It was built at massive expense as a symbol of success for the new Afghanistan, but instead the Kabul-Kandahar road has become a highway of death that shows what has gone wrong.
It is supposed to be a symbol of progress in the new Afghanistan, but as Nato prepares to withdraw its combat troops over the next two years the main road between the country's two largest cities has become instead a symbol of what has gone wrong.
Rather than providing a secure transport link between the Afghan capital, Kabul, and the country's second city, Kandahar, Highway One has become a highway of death.
Opened to great fanfare in 2003, it was hailed as a key element in rebuilding the economic infrastructure of the war-shattered nation. But today its once-pristine asphalt has become as scarred as the country's hopes for peace - a bomb-cratered, 300-mile long shooting gallery littered with the wrecks of vehicles attacked by Taliban insurgents.
Thousands of hard-up Afghans still have no choice but to brave its passage every day by car and bus, but for westerners - and anyone else who can afford to avoid it by paying out for a commercial flight ticket - the road is effectively a no-go zone. As well as the threat of shootings, hold-ups and roadside bombs, there is the risk of kidnap: anyone with money, and especially a foreigner, is a tempting target.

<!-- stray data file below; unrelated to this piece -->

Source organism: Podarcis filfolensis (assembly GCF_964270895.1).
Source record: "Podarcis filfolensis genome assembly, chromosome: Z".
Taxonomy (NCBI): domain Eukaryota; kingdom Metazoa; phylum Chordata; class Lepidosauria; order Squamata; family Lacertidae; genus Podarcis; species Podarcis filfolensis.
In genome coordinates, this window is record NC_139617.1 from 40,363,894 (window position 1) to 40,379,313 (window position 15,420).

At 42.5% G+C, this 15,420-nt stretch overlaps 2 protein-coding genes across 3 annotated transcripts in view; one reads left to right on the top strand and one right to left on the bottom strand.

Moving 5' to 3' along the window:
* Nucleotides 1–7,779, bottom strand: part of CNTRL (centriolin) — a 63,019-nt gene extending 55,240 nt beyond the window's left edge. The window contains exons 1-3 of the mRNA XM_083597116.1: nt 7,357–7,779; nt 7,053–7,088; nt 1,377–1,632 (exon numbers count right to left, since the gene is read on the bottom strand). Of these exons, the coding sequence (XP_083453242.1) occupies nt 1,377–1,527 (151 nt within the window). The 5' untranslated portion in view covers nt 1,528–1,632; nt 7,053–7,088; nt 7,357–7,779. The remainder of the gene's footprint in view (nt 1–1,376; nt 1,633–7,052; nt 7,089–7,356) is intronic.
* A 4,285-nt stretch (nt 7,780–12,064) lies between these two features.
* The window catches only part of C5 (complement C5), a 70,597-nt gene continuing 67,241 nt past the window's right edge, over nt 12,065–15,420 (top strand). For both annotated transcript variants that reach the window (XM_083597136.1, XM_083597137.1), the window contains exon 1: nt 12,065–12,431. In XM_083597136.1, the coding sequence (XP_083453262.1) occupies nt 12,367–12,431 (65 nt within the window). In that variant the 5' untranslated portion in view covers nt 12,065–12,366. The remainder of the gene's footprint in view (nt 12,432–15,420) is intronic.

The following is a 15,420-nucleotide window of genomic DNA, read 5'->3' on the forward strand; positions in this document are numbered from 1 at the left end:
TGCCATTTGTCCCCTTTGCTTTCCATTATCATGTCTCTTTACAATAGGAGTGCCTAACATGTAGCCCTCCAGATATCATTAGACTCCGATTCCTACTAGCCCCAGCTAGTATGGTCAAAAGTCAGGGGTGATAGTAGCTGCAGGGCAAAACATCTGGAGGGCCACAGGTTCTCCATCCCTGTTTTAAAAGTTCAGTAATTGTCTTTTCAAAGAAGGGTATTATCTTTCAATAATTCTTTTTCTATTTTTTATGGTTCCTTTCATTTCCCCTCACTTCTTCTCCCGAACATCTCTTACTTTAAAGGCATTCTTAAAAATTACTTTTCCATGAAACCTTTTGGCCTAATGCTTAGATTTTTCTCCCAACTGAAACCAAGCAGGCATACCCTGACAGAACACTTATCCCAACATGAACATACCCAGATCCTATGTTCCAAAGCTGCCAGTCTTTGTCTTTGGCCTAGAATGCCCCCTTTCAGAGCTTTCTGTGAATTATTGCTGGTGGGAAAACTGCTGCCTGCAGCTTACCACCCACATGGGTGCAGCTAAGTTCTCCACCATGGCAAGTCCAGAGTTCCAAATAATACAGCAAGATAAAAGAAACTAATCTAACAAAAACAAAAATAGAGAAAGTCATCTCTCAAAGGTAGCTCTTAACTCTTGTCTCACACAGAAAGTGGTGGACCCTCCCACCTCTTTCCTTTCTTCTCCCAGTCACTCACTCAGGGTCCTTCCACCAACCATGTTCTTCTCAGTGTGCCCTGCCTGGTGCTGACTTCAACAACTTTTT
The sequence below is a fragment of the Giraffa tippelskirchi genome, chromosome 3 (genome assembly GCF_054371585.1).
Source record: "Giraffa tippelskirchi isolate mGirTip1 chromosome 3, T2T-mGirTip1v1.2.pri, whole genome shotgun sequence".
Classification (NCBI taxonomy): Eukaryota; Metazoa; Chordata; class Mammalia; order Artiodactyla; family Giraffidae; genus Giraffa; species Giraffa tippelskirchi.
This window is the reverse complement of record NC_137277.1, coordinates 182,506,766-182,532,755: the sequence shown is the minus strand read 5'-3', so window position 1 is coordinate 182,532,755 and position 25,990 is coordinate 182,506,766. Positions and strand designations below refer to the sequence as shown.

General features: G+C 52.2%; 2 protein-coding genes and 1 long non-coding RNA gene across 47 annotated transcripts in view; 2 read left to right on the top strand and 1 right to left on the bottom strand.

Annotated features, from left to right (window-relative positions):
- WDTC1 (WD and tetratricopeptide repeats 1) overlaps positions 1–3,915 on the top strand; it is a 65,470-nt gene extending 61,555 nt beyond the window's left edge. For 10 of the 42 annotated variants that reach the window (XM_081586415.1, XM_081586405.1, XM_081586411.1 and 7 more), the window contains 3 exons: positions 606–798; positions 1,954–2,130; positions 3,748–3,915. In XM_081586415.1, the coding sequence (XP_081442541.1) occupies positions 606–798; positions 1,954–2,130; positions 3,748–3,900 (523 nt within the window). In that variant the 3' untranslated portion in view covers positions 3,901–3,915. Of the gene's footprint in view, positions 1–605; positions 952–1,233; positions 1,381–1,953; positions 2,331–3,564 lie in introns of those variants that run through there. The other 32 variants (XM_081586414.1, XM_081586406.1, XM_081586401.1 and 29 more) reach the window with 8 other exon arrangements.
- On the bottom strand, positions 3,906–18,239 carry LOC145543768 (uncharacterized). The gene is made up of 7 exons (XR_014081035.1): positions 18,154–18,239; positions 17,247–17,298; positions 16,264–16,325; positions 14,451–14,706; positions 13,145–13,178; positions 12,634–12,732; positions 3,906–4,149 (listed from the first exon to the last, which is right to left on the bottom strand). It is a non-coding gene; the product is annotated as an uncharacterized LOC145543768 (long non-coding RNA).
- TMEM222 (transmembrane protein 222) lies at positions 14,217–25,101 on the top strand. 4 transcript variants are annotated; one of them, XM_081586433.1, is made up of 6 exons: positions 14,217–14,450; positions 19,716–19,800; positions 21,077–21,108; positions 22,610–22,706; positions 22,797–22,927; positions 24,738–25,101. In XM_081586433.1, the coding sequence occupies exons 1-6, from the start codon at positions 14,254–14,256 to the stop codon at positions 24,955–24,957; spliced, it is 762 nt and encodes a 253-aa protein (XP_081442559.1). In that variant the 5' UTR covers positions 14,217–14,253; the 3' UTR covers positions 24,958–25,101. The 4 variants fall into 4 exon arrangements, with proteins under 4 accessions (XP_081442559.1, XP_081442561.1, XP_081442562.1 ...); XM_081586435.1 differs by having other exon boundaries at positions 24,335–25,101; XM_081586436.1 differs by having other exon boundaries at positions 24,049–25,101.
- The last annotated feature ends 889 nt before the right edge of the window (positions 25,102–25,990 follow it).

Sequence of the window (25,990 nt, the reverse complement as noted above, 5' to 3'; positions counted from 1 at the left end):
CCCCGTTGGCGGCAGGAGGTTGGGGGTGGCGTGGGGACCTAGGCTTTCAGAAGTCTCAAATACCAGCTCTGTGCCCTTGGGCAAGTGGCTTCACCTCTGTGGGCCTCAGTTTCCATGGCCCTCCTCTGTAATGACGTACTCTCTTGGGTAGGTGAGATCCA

For that reason I had never expected to travel Highway One myself - until The Sunday Telegraph was invited to join an armed government convoy heading down the highway to Ghazni province, 100 miles away.The arrangements were made by an Afghan government minister keen for reporters to see how locals in the area had turned against the Taliban. Photographer Jason Howe and I were escorted by heavily-armed Afghan special forces commandos as we prepared to travel through insurgent country in a large white 4x4 that obviously belonged to the disliked Kabul government.
As our convoy formed up on the south western outskirts of Kabul, it was clear that I was not the only one feeling apprehensive.
"I am going to be truthful: we don't know what's going to happen and there are some very dangerous stretches of road," said Idris, the driver of the Toyota Land Cruiser which was to carry me.
Idris, a curly-haired man in his thirties, said he had personally been attacked five times on the road, including one incident where a guard in his car had been shot dead.
It was not the kind of reassurance I had hoped for. As we waited for our convoy to assemble, he adjusted a pistol in his shoulder holster and cocked the AK-47 rifle nestling by his right knee in the foot well. "If we get attacked though, we'll fight back," he said.
Once complete, our convoy consisted of two Land Cruisers and six pick-up trucks full of commandoes, armed with an assortment of machine guns and rocket-propelled grenade launchers.